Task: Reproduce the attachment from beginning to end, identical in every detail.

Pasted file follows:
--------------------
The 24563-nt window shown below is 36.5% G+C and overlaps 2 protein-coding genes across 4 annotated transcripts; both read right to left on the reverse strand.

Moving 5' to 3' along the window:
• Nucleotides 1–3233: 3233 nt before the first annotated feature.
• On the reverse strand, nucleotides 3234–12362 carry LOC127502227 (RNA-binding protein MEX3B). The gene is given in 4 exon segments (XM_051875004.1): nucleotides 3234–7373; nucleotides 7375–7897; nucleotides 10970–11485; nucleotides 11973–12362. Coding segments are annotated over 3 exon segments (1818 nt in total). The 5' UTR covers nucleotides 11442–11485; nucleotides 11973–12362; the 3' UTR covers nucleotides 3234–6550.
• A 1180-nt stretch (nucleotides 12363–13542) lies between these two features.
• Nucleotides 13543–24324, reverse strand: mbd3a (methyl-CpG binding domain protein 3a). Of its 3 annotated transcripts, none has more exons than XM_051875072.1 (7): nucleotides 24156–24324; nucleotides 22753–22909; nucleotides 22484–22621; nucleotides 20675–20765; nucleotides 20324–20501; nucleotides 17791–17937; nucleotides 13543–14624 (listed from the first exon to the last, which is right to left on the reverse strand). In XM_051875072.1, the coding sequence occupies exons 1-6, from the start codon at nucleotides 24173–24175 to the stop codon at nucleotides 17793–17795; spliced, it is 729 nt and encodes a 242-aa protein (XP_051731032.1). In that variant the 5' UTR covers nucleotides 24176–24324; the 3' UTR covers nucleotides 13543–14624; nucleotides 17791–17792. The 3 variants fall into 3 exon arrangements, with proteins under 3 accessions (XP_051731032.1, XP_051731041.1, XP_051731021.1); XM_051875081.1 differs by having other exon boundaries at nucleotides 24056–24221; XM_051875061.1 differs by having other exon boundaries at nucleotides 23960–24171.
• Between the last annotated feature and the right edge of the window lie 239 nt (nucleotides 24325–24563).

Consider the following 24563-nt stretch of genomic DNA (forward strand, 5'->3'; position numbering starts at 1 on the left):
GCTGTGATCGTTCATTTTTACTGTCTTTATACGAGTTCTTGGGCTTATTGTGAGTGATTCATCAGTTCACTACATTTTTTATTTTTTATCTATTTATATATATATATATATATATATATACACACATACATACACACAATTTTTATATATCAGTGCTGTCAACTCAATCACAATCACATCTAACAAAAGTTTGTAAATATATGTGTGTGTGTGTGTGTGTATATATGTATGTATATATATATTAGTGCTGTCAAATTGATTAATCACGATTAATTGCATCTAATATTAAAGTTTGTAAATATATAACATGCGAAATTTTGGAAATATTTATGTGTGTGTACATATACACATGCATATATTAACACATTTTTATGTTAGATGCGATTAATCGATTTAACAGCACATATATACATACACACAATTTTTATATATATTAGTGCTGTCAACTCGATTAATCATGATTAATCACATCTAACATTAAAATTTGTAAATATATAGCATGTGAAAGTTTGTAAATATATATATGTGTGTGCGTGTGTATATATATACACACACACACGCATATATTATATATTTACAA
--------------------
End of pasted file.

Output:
The 24563-nt window shown below is 36.5% G+C and overlaps 2 protein-coding genes across 4 annotated transcripts; both read right to left on the reverse strand.

Moving 5' to 3' along the window:
• Nucleotides 1–3233: 3233 nt before the first annotated feature.
• On the reverse strand, nucleotides 3234–12362 carry LOC127502227 (RNA-binding protein MEX3B). The gene is given in 4 exon segments (XM_051875004.1): nucleotides 3234–7373; nucleotides 7375–7897; nucleotides 10970–11485; nucleotides 11973–12362. Coding segments are annotated over 3 exon segments (1818 nt in total). The 5' UTR covers nucleotides 11442–11485; nucleotides 11973–12362; the 3' UTR covers nucleotides 3234–6550.
• A 1180-nt stretch (nucleotides 12363–13542) lies between these two features.
• Nucleotides 13543–24324, reverse strand: mbd3a (methyl-CpG binding domain protein 3a). Of its 3 annotated transcripts, none has more exons than XM_051875072.1 (7): nucleotides 24156–24324; nucleotides 22753–22909; nucleotides 22484–22621; nucleotides 20675–20765; nucleotides 20324–20501; nucleotides 17791–17937; nucleotides 13543–14624 (listed from the first exon to the last, which is right to left on the reverse strand). In XM_051875072.1, the coding sequence occupies exons 1-6, from the start codon at nucleotides 24173–24175 to the stop codon at nucleotides 17793–17795; spliced, it is 729 nt and encodes a 242-aa protein (XP_051731032.1). In that variant the 5' UTR covers nucleotides 24176–24324; the 3' UTR covers nucleotides 13543–14624; nucleotides 17791–17792. The 3 variants fall into 3 exon arrangements, with proteins under 3 accessions (XP_051731032.1, XP_051731041.1, XP_051731021.1); XM_051875081.1 differs by having other exon boundaries at nucleotides 24056–24221; XM_051875061.1 differs by having other exon boundaries at nucleotides 23960–24171.
• Between the last annotated feature and the right edge of the window lie 239 nt (nucleotides 24325–24563).

Consider the following 24563-nt stretch of genomic DNA (forward strand, 5'->3'; position numbering starts at 1 on the left):
GCTGTGATCGTTCATTTTTACTGTCTTTATACGAGTTCTTGGGCTTATTGTGAGTGATTCATCAGTTCACTACATTTTTTATTTTTTATCTATTTATATATATATATATATATATATATACACACATACATACACACAATTTTTATATATCAGTGCTGTCAACTCAATCACAATCACATCTAACAAAAGTTTGTAAATATATGTGTGTGTGTGTGTGTGTATATATGTATGTATATATATATTAGTGCTGTCAAATTGATTAATCACGATTAATTGCATCTAATATTAAAGTTTGTAAATATATAACATGCGAAATTTTGGAAATATTTATGTGTGTGTACATATACACATGCATATATTAACACATTTTTATGTTAGATGCGATTAATCGATTTAACAGCACATATATACATACACACAATTTTTATATATATTAGTGCTGTCAACTCGATTAATCATGATTAATCACATCTAACATTAAAATTTGTAAATATATAGCATGTGAAAGTTTGTAAATATATATATGTGTGTGCGTGTGTATATATATACACACACACACGCATATATTATATATTTACAA